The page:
Also at the exit end of the cylinder there is provided a spider 30 which is shown also in FIG. 3. The spider 30 may be molded integrally with the cylinder 16, but more conveniently is a separate plastic piece which is secured within the cylinder by known techniques, such as a cement, sonic welding, etc. The spider comprises an annular ring 32 having formed integrally therewith a plurality of radial ribs 34 joined together at the center at 36. As shown in FIG. 3 there are eight such ribs. The precise number is not critical, but there should be one pair of ribs extending diametrically across the spider, such pair in the present instance being identified by numeral 38. The fitting 14 further includes a mouthpiece element 40 having a generally cylindrical, slightly tapered mouthpipe 42 to be received in the person's mouth. The mouthpipe has at its entering end a radially extending flange or disc 44 which partway out is provided with a cylindrical flange 46 extending in the entering direction, opposite to the mouthpipe 42. At its periphery the disc 44 is provided with a cylindrical flange 48 also extending in the direction of the receiving end of the cylinder 16, i.e., opposite to the mouthpipe 42. Intermediate the cylindrical flanges 46 and 48 the disc 44 is provided with an annular array of spaced apertures 50 for exhaust of exhaled air.
The flange 48 is axially somewhat longer than the flange 46, as will be explained shortly, and it is provided at its extremity with a radially extending annular flange 52 which snaps over the tapered surface 26 and behind the shoulder 28 so that the mouthpiece element 40 is held in assembled position with the cylinder 16. The entering end face of the flange 52 is provided with an annular recess 54, and the confronting face of the flange 22 on the cylinder 16 is provided with a complementary rib 56.
An elastomeric diaphragm 58 is trapped between the flange 52 and the flange 22, being securely held in place by the complementary rib 56 and recess 54. As is particularly seen in FIG. 4, the diaphragm 58 is provided with a diametral slit 60 which in related position lies across the aligned ribs 38. As now will be seen, the relative shortness of the ring or flange 46 as compared with the flange 48 provides for clearance space 62 between the flange 46 and the diaphragm 58.
In order to use the present inhalation valve, the mouthpiece 12 of the prior art is inserted in the member 20, as previously described. The mouthpiece 22 is received in the mouth of the person suffering an asthmatic attack. The cartridge is pressed down in the mouthpiece to release a measured amount of medication, in accordance with the prior art. However, rather than the misted medication passing directly through the mouthpiece into the mouth of the person using it, the mist is passed into the cylinder 16. The elongated flow path provided by the cylinder allows further opportunity for droplets to atomize or evaporate into a mist. As the person inhales, the diaphragm 58 deflects toward the person's mouth, as illustrated in broken lines in FIG. 2, thus allowing the slit 60 to open, and thus to pass the misted medication. Movement of the medication past the spider 30, and past the edges of the slit, enhances evaporation or dispersion of droplets into the desired mist form. It is not necessary for the patient to engage in any artificial or learned process of breathing, since he need only inhale, and exhale. Upon exhalation the diaphragm returns to its initial flat position with the slit 60 sealing across the aligned ribs 38. Air passes through the clearance space 62 as indicated by the arrows 64, and out through the holes 50 as as indicated by the arrows 66. Upon inhalation the deflection of the diaphragm causes the diaphragm to press against the free end of the cylindrical flange 46, and thereby to prevent any outside air from being drawn in along with the medication. Floating of the diaphragm back and forth upon alternate inhalation and exhalation also aids in breaking up any droplets into mist form.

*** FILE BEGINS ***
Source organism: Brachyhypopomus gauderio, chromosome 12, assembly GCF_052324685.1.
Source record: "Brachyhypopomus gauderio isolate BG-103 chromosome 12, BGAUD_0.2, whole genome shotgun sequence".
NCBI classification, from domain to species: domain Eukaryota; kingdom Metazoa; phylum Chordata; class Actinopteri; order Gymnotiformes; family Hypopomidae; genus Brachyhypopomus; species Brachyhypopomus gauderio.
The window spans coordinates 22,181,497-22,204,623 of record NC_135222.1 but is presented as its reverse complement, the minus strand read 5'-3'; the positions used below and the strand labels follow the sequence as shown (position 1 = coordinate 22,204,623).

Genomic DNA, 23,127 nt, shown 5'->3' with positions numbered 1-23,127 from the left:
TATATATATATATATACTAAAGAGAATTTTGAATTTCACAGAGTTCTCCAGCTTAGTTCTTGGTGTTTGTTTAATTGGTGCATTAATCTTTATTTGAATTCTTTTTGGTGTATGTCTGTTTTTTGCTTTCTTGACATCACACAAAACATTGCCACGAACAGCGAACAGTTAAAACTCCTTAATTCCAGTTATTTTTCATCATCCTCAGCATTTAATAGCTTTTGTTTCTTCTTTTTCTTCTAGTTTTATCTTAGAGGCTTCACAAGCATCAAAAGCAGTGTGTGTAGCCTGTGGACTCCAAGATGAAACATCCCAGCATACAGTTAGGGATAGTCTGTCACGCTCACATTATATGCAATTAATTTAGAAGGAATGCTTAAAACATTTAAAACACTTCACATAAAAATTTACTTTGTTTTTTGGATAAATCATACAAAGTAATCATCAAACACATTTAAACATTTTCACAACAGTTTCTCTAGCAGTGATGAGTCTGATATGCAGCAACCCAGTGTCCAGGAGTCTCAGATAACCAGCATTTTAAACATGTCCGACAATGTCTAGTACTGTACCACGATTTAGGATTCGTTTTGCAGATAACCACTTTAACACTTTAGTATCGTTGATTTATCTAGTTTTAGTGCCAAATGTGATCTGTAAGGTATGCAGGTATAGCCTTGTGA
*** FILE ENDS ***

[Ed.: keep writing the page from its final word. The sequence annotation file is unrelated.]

As noted, the parts are molded of suitable plastic material, with the exception of the diaphragm, which is an elastomeric material; silicone rubber is one particular material that has been found satisfactory for this purpose. The device is readily washed or cleansed in alcohol, and hence is capable of extended use. However, the cost of production is low, and it is not necessary to preserve the device indefinitely.
It will now be apparent that we have invented an improved valve or extension piece for use with a conventional broncho dilator inhalation device which would cooperate with a large number of prior art devices, which is remarkably easy for the asthmatic sufferer to use, and which provides improved formation of mist. The simplicity of inhalation for the asthmatic sufferer, and the improved misting result in more of the antiasthmatic medication ending up in the bronchi for relief of the asthmatic attack, thereby minimizing bypassing of the medication through the throat and stomach where it does no good.
The specific example of the invention as herein shown and described is for illustrative purposes only. Various changes will no doubt occur to those skilled in the art, and will be understood as forming a part of the present invention insofar as they fall within the spirit and scope of the appended claims.